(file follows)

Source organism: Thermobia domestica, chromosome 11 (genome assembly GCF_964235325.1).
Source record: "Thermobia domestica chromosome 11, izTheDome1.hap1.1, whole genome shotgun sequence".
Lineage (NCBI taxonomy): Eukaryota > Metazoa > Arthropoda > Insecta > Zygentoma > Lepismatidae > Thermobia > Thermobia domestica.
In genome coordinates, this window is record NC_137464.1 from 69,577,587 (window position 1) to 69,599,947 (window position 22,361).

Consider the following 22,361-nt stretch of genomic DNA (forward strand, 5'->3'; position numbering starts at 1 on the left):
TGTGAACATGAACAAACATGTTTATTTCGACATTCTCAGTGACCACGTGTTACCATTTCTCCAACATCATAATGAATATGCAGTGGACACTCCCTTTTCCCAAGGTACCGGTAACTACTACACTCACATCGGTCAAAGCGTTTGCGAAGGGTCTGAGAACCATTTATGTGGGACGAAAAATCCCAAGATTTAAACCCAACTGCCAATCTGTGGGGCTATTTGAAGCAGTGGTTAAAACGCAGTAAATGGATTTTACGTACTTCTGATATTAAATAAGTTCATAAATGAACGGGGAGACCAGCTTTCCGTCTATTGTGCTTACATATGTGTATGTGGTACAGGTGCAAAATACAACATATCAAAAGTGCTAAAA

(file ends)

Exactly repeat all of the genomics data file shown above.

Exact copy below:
Source organism: Thermobia domestica, chromosome 11 (genome assembly GCF_964235325.1).
Source record: "Thermobia domestica chromosome 11, izTheDome1.hap1.1, whole genome shotgun sequence".
Lineage (NCBI taxonomy): Eukaryota > Metazoa > Arthropoda > Insecta > Zygentoma > Lepismatidae > Thermobia > Thermobia domestica.
In genome coordinates, this window is record NC_137464.1 from 69,577,587 (window position 1) to 69,599,947 (window position 22,361).

Consider the following 22,361-nt stretch of genomic DNA (forward strand, 5'->3'; position numbering starts at 1 on the left):
TGTGAACATGAACAAACATGTTTATTTCGACATTCTCAGTGACCACGTGTTACCATTTCTCCAACATCATAATGAATATGCAGTGGACACTCCCTTTTCCCAAGGTACCGGTAACTACTACACTCACATCGGTCAAAGCGTTTGCGAAGGGTCTGAGAACCATTTATGTGGGACGAAAAATCCCAAGATTTAAACCCAACTGCCAATCTGTGGGGCTATTTGAAGCAGTGGTTAAAACGCAGTAAATGGATTTTACGTACTTCTGATATTAAATAAGTTCATAAATGAACGGGGAGACCAGCTTTCCGTCTATTGTGCTTACATATGTGTATGTGGTACAGGTGCAAAATACAACATATCAAAAGTGCTAAAA